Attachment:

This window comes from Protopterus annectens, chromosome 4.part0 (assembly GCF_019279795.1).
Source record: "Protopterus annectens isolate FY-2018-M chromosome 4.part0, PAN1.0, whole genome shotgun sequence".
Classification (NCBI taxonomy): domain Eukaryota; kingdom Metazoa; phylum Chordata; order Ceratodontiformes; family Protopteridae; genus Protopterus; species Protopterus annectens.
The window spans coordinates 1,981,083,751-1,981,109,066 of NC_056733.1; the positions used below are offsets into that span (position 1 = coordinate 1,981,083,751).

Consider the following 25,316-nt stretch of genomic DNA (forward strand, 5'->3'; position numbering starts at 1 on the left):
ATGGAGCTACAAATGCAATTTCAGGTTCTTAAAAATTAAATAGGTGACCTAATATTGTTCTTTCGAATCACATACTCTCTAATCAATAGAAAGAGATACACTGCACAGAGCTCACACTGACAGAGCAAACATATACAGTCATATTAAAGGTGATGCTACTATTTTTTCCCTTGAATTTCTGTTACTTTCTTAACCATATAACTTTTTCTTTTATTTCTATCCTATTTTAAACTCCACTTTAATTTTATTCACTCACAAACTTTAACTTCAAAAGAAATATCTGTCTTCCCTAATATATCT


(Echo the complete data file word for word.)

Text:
This window comes from Protopterus annectens, chromosome 4.part0 (assembly GCF_019279795.1).
Source record: "Protopterus annectens isolate FY-2018-M chromosome 4.part0, PAN1.0, whole genome shotgun sequence".
Classification (NCBI taxonomy): domain Eukaryota; kingdom Metazoa; phylum Chordata; order Ceratodontiformes; family Protopteridae; genus Protopterus; species Protopterus annectens.
The window spans coordinates 1,981,083,751-1,981,109,066 of NC_056733.1; the positions used below are offsets into that span (position 1 = coordinate 1,981,083,751).

Consider the following 25,316-nt stretch of genomic DNA (forward strand, 5'->3'; position numbering starts at 1 on the left):
ATGGAGCTACAAATGCAATTTCAGGTTCTTAAAAATTAAATAGGTGACCTAATATTGTTCTTTCGAATCACATACTCTCTAATCAATAGAAAGAGATACACTGCACAGAGCTCACACTGACAGAGCAAACATATACAGTCATATTAAAGGTGATGCTACTATTTTTTCCCTTGAATTTCTGTTACTTTCTTAACCATATAACTTTTTCTTTTATTTCTATCCTATTTTAAACTCCACTTTAATTTTATTCACTCACAAACTTTAACTTCAAAAGAAATATCTGTCTTCCCTAATATATCT